A young hunter posts photos of big game she has taken in Africa and people lose their minds. They make posts threatening to kill her, call her vile names and relentlessly attack her for doing something they have no idea about. Many of these same people have no problem aborting babies, killing innocent children who not by their choice were conceived, yet they prefer not to take responsibility.
Well, this young, bright lady hunts because she loves it, and because it does benefit conservation and the areas she hunts in.
While mankind likes to move into areas, tear down forests for profit, push the limits between wildlife and humans, these same people complaining about “Sport” hunters kill far more wildlife than hunters ever would and not put one penny back into reforestation, prevention of poaching or research to help wildlife. Hunters on the other hand, whether hunting for trophies or hunting to fill their freezers put billions of dollars back into the wildlife they love. Some will say, trophy hunters don’t hunt for meat, while that may be true, that meat goes to the villagers to feed them. Many hunters in many states get several tags to fill, more than what is needed to fill their freezers, but what most do is donate the meat they don’t take to local food pantries and “Hunters for The Hungry” which takes meat from hunters who have too much or who just want to help out.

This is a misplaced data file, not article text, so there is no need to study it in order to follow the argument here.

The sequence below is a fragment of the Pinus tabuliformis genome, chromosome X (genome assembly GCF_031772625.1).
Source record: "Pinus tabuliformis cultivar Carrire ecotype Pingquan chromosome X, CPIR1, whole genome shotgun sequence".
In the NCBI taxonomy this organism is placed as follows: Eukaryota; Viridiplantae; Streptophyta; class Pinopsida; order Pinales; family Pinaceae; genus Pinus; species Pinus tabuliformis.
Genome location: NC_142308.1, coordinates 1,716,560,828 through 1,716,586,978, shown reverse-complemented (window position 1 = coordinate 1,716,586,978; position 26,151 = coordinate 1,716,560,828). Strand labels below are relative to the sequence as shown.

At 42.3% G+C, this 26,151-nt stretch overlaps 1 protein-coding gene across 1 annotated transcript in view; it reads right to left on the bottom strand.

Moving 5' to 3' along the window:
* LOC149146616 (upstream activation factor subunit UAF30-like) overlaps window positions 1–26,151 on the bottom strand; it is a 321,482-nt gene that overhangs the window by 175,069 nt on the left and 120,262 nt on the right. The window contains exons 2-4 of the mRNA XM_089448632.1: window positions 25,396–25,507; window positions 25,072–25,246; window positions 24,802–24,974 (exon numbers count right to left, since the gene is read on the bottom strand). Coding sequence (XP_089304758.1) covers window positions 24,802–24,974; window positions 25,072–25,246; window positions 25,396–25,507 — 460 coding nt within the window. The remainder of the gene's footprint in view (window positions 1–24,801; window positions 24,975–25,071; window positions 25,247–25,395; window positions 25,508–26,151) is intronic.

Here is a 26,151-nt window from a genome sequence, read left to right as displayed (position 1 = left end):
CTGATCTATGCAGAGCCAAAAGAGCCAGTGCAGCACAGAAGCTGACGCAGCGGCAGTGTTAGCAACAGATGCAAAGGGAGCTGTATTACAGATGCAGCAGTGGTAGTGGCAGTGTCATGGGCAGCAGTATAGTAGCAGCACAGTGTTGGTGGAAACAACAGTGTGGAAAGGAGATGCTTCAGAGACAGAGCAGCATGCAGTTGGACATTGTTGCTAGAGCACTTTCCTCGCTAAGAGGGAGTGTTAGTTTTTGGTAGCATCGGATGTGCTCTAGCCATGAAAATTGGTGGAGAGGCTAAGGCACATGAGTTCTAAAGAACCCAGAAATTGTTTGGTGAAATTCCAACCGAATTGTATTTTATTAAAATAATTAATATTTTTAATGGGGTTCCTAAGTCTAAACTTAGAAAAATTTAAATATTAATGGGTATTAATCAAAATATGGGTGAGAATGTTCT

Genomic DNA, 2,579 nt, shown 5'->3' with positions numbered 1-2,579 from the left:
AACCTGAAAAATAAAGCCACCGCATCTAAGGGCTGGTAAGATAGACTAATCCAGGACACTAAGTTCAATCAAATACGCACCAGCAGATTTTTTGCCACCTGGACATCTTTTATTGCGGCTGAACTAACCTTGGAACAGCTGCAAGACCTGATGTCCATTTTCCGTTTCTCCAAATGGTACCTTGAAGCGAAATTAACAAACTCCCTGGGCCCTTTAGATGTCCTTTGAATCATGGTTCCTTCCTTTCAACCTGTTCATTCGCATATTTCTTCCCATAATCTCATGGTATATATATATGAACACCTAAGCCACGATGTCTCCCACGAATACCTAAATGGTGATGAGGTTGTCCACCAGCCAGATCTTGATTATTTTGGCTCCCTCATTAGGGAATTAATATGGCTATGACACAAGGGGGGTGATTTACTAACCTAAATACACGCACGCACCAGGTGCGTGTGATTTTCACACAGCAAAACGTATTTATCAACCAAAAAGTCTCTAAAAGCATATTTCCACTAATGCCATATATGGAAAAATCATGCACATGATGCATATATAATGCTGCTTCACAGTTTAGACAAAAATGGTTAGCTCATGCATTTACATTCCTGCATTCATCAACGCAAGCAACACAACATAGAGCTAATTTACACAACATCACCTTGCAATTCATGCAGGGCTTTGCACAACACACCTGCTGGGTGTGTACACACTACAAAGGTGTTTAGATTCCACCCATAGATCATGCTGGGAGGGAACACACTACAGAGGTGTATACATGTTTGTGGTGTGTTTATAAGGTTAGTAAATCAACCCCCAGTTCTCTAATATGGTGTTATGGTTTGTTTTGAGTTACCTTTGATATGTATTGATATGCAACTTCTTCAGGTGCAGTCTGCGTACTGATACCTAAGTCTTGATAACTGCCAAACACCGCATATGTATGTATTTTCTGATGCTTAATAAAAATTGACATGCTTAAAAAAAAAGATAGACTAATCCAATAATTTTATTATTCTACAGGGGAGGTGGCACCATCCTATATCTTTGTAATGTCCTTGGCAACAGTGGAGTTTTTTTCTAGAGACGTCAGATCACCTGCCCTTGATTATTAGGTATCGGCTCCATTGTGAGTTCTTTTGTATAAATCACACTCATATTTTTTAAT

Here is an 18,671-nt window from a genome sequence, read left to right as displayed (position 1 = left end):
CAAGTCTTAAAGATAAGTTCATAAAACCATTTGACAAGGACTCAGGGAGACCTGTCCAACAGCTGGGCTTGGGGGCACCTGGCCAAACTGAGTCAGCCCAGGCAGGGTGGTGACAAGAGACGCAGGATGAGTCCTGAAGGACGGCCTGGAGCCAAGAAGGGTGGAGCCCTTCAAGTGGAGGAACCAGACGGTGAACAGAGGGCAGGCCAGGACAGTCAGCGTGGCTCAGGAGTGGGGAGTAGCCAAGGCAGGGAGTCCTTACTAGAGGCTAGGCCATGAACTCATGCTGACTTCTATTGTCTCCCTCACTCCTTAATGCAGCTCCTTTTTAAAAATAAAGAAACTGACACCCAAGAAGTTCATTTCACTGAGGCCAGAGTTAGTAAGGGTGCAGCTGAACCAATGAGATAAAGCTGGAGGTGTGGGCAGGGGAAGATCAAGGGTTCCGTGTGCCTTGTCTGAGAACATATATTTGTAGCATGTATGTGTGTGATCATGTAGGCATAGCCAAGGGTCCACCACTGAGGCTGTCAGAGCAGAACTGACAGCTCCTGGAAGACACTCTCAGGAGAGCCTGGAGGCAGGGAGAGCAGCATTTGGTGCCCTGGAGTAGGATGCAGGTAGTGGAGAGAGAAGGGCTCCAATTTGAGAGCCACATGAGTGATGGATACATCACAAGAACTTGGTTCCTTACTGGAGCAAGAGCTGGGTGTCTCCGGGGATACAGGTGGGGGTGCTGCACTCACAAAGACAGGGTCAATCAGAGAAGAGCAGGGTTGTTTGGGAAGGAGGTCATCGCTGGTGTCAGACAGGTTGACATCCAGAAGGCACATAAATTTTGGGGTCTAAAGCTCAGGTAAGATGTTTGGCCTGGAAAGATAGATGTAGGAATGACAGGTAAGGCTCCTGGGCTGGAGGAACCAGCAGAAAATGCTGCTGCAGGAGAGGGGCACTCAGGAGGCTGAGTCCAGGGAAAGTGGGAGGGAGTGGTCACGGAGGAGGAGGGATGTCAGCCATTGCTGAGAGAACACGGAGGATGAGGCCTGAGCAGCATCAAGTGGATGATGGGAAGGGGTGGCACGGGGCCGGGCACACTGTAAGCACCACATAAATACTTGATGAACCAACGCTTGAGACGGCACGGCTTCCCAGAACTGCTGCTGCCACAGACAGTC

If anyone has ever been in the wild and have seen starving or diseased animals, I can promise you they are in much more inhumane pain than from someone who goes out and hunts them. Their pain last for weeks or months and does not subside, but when a hunter shoots an animal, it is the hunter who takes careful aim to make sure that the shot is going to be clean and take out the animal in the fastest way possible.
Those who hunt in Africa are even more important to the conservation of the ecosystem there. For example, when an old lion is challenged by younger lions for a pride, the older lion is banished to live on his own. He no longer has the pride to rely on to hunt for food and he must do it himself. As he gets older and slower he is more apt to take easy prey (humans) than to go after his faster natural prey. If he doesn’t eat and keep up his strength, he becomes ill and is even more likely to become a man-eater. He is not longer afraid or humans and he attacks closer to farms, where humans and farm animals are easily taken.
Those lions are targeted for trophy hunts, where a person who has enough money to do so, pays to hunt, with that money going back into the area where they are hunting. Giving a boost to the economy there, as well as taking care of a problem.
This also aids in younger stronger lions being able to pass online strong genes to grow a healthy pride. These animals are also hunted when a population grows larger than an area can hold.
You can say the same about many other large animals, who if left unchecked, they will grow larger populations, deplete an area and then you have disease and starvation to deal with.